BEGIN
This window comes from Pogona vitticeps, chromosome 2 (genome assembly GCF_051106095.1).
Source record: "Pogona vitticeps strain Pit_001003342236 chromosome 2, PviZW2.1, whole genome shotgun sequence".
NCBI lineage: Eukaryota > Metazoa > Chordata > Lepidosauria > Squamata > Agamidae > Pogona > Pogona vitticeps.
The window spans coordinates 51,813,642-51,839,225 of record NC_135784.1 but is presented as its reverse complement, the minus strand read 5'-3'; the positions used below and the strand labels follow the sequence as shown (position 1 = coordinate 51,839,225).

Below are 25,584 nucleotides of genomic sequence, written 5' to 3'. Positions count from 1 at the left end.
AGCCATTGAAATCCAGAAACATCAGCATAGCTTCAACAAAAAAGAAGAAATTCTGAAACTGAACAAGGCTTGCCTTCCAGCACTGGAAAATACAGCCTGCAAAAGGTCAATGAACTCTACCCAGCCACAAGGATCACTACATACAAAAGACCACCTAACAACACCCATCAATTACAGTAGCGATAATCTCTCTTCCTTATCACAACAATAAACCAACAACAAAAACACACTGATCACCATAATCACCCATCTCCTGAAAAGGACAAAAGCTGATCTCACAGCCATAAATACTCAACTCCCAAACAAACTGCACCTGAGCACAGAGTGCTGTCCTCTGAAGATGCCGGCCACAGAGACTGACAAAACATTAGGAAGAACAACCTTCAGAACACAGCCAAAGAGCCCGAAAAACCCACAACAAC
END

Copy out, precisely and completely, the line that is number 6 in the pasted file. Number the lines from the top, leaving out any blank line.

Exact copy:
AGCCATTGAAATCCAGAAACATCAGCATAGCTTCAACAAAAAAGAAGAAATTCTGAAACTGAACAAGGCTTGCCTTCCAGCACTGGAAAATACAGCCTGCAAAAGGTCAATGAACTCTACCCAGCCACAAGGATCACTACATACAAAAGACCACCTAACAACACCCATCAATTACAGTAGCGATAATCTCTCTTCCTTATCACAACAATAAACCAACAACAAAAACACACTGATCACCATAATCACCCATCTCCTGAAAAGGACAAAAGCTGATCTCACAGCCATAAATACTCAACTCCCAAACAAACTGCACCTGAGCACAGAGTGCTGTCCTCTGAAGATGCCGGCCACAGAGACTGACAAAACATTAGGAAGAACAACCTTCAGAACACAGCCAAAGAGCCCGAAAAACCCACAACAAC